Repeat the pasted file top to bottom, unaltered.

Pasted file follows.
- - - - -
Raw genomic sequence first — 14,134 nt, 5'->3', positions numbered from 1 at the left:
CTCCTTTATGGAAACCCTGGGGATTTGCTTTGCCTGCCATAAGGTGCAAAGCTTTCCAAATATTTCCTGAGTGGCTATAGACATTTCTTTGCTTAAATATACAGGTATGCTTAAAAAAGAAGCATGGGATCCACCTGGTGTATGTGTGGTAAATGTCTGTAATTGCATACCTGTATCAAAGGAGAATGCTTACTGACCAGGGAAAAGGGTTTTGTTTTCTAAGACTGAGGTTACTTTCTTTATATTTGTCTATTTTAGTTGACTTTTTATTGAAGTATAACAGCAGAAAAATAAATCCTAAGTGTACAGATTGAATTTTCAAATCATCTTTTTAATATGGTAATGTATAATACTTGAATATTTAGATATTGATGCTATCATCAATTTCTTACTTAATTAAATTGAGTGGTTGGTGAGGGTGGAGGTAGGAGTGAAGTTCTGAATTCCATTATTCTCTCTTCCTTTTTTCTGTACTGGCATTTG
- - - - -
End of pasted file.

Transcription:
Raw genomic sequence first — 14,134 nt, 5'->3', positions numbered from 1 at the left:
CTCCTTTATGGAAACCCTGGGGATTTGCTTTGCCTGCCATAAGGTGCAAAGCTTTCCAAATATTTCCTGAGTGGCTATAGACATTTCTTTGCTTAAATATACAGGTATGCTTAAAAAAGAAGCATGGGATCCACCTGGTGTATGTGTGGTAAATGTCTGTAATTGCATACCTGTATCAAAGGAGAATGCTTACTGACCAGGGAAAAGGGTTTTGTTTTCTAAGACTGAGGTTACTTTCTTTATATTTGTCTATTTTAGTTGACTTTTTATTGAAGTATAACAGCAGAAAAATAAATCCTAAGTGTACAGATTGAATTTTCAAATCATCTTTTTAATATGGTAATGTATAATACTTGAATATTTAGATATTGATGCTATCATCAATTTCTTACTTAATTAAATTGAGTGGTTGGTGAGGGTGGAGGTAGGAGTGAAGTTCTGAATTCCATTATTCTCTCTTCCTTTTTTCTGTACTGGCATTTG